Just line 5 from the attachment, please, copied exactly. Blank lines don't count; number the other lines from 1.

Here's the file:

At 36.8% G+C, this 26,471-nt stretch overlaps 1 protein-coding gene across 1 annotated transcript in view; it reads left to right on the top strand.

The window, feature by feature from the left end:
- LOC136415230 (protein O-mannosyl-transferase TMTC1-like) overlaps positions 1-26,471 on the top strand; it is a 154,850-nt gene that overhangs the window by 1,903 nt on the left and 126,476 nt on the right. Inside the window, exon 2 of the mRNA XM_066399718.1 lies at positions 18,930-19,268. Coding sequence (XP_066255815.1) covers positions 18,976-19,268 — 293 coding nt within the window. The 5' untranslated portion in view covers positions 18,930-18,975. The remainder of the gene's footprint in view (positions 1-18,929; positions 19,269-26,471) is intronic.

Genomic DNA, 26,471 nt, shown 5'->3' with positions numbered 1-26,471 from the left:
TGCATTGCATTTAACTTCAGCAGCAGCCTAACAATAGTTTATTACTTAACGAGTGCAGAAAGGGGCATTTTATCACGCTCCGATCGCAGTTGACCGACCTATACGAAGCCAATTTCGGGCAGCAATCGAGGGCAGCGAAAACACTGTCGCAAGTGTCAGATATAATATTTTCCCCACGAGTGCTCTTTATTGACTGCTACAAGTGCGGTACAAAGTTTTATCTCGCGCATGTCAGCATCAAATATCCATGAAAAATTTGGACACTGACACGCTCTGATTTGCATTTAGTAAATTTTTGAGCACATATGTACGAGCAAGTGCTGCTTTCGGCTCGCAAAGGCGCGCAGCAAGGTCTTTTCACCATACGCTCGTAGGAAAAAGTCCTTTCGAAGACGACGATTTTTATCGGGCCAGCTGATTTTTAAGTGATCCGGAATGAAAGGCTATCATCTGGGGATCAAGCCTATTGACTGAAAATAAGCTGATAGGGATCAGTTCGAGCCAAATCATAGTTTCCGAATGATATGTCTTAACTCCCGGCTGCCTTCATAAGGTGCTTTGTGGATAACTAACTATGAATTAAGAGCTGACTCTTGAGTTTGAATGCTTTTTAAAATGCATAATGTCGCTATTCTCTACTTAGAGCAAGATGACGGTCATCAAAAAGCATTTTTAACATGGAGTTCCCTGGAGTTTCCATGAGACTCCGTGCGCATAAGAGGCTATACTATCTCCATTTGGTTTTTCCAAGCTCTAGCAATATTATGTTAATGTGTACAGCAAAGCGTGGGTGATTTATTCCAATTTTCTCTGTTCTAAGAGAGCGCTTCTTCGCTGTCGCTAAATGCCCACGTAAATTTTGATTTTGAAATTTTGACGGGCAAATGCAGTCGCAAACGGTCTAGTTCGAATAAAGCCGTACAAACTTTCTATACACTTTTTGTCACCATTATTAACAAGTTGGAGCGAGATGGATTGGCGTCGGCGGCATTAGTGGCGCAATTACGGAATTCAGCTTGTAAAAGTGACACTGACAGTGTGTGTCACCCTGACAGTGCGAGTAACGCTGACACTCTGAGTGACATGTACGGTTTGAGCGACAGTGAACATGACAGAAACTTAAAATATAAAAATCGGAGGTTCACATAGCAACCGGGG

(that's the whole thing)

TGCATTGCATTTAACTTCAGCAGCAGCCTAACAATAGTTTATTACTTAACGAGTGCAGAAAGGGGCATTTTATCACGCTCCGATCGCAGTTGACCGACCTATACGAAGCCAATTTCGGGCAGCAATCGAGGGCAGCGAAAACACTGTCGCAAGTGTCAGATATAATATTTTCCCCACGAGTGCTCTTTATTGACTGCTACAAGTGCGGTACAAAGTTTTATCTCGCGCATGTCAGCATCAAATATCCATGAAAAATTTGGACACTGACACGCTCTGATTTGCATTTAGTAAATTTTTGAGCACATATGTACGAGCAAGTGCTGCTTTCGGCTCGCAAAGGCGCGCAGCAAGGTCTTTTCACCATACGCTCGTAGGAAAAAGTCCTTTCGAAGACGACGATTTTTATCGGGCCAGCTGATTTTTAAGTGATCCGGAATGAAAGGCTATCATCTGGGGATCAAGCCTATTGACTGAAAATAAGCTGATAGGGATCAGTTCGAGCCAAATCATAGTTTCCGAATGATATGTCTTAACTCCCGGCTGCCTTCATAAGGTGCTTTGTGGATAACTAACTATGAATTAAGAGCTGACTCTTGAGTTTGAATGCTTTTTAAAATGCATAATGTCGCTATTCTCTACTTAGAGCAAGATGACGGTCATCAAAAAGCATTTTTAACATGGAGTTCCCTGGAGTTTCCATGAGACTCCGTGCGCATAAGAGGCTATACTATCTCCATTTGGTTTTTCCAAGCTCTAGCAATATTATGTTAATGTGTACAGCAAAGCGTGGGTGATTTATTCCAATTTTCTCTGTTCTAAGAGAGCGCTTCTTCGCTGTCGCTAAATGCCCACGTAAATTTTGATTTTGAAATTTTGACGGGCAAATGCAGTCGCAAACGGTCTAGTTCGAATAAAGCCGTACAAACTTTCTATACACTTTTTGTCACCATTATTAACAAGTTGGAGCGAGATGGATTGGCGTCGGCGGCATTAGTGGCGCAATTACGGAATTCAGCTTGTAAAAGTGACACTGACAGTGTGTGTCACCCTGACAGTGCGAGTAACGCTGACACTCTGAGTGACATGTACGGTTTGAGCGACAGTGAACATGACAGAAACTTAAAATATAAAAATCGGAGGTTCACATAGCAACCGGGG